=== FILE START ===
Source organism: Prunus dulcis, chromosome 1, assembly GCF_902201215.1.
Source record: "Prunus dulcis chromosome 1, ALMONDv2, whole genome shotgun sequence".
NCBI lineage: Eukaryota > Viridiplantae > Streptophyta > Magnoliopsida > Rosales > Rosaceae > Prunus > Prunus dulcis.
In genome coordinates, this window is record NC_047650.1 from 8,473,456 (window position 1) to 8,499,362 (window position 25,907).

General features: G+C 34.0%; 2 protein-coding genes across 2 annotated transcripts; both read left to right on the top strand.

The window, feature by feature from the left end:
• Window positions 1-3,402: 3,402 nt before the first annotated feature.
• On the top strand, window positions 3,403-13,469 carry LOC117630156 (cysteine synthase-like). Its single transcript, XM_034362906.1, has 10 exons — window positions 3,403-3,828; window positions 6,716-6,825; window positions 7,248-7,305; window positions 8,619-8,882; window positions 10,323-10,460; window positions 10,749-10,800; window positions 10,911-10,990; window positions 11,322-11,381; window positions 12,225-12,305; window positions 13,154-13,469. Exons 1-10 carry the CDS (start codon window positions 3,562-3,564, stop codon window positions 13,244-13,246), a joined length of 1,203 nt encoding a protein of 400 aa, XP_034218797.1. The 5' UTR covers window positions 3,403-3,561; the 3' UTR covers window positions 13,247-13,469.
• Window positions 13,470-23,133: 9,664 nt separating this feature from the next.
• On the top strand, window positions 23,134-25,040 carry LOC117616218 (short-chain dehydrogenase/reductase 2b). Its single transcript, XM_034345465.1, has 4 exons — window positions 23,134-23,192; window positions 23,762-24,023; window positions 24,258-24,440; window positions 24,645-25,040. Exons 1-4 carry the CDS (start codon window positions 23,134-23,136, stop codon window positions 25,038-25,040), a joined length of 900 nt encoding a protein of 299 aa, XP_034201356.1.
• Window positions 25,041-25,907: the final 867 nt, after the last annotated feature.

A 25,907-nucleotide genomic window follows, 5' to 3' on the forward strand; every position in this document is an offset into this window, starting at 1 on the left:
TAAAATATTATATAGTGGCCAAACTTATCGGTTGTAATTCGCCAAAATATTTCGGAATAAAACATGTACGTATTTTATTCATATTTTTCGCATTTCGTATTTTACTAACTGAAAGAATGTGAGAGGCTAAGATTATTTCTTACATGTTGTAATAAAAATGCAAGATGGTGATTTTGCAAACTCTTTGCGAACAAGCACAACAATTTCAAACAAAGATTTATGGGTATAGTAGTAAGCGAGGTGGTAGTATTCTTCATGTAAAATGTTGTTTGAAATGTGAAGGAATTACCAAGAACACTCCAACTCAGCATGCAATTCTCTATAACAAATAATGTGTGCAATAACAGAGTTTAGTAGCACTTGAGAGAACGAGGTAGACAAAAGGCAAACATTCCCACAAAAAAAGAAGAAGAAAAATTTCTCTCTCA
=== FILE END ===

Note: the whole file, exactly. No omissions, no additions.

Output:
Source organism: Prunus dulcis, chromosome 1, assembly GCF_902201215.1.
Source record: "Prunus dulcis chromosome 1, ALMONDv2, whole genome shotgun sequence".
NCBI lineage: Eukaryota > Viridiplantae > Streptophyta > Magnoliopsida > Rosales > Rosaceae > Prunus > Prunus dulcis.
In genome coordinates, this window is record NC_047650.1 from 8,473,456 (window position 1) to 8,499,362 (window position 25,907).

General features: G+C 34.0%; 2 protein-coding genes across 2 annotated transcripts; both read left to right on the top strand.

The window, feature by feature from the left end:
• Window positions 1-3,402: 3,402 nt before the first annotated feature.
• On the top strand, window positions 3,403-13,469 carry LOC117630156 (cysteine synthase-like). Its single transcript, XM_034362906.1, has 10 exons — window positions 3,403-3,828; window positions 6,716-6,825; window positions 7,248-7,305; window positions 8,619-8,882; window positions 10,323-10,460; window positions 10,749-10,800; window positions 10,911-10,990; window positions 11,322-11,381; window positions 12,225-12,305; window positions 13,154-13,469. Exons 1-10 carry the CDS (start codon window positions 3,562-3,564, stop codon window positions 13,244-13,246), a joined length of 1,203 nt encoding a protein of 400 aa, XP_034218797.1. The 5' UTR covers window positions 3,403-3,561; the 3' UTR covers window positions 13,247-13,469.
• Window positions 13,470-23,133: 9,664 nt separating this feature from the next.
• On the top strand, window positions 23,134-25,040 carry LOC117616218 (short-chain dehydrogenase/reductase 2b). Its single transcript, XM_034345465.1, has 4 exons — window positions 23,134-23,192; window positions 23,762-24,023; window positions 24,258-24,440; window positions 24,645-25,040. Exons 1-4 carry the CDS (start codon window positions 23,134-23,136, stop codon window positions 25,038-25,040), a joined length of 900 nt encoding a protein of 299 aa, XP_034201356.1.
• Window positions 25,041-25,907: the final 867 nt, after the last annotated feature.

A 25,907-nucleotide genomic window follows, 5' to 3' on the forward strand; every position in this document is an offset into this window, starting at 1 on the left:
TAAAATATTATATAGTGGCCAAACTTATCGGTTGTAATTCGCCAAAATATTTCGGAATAAAACATGTACGTATTTTATTCATATTTTTCGCATTTCGTATTTTACTAACTGAAAGAATGTGAGAGGCTAAGATTATTTCTTACATGTTGTAATAAAAATGCAAGATGGTGATTTTGCAAACTCTTTGCGAACAAGCACAACAATTTCAAACAAAGATTTATGGGTATAGTAGTAAGCGAGGTGGTAGTATTCTTCATGTAAAATGTTGTTTGAAATGTGAAGGAATTACCAAGAACACTCCAACTCAGCATGCAATTCTCTATAACAAATAATGTGTGCAATAACAGAGTTTAGTAGCACTTGAGAGAACGAGGTAGACAAAAGGCAAACATTCCCACAAAAAAAGAAGAAGAAAAATTTCTCTCTCA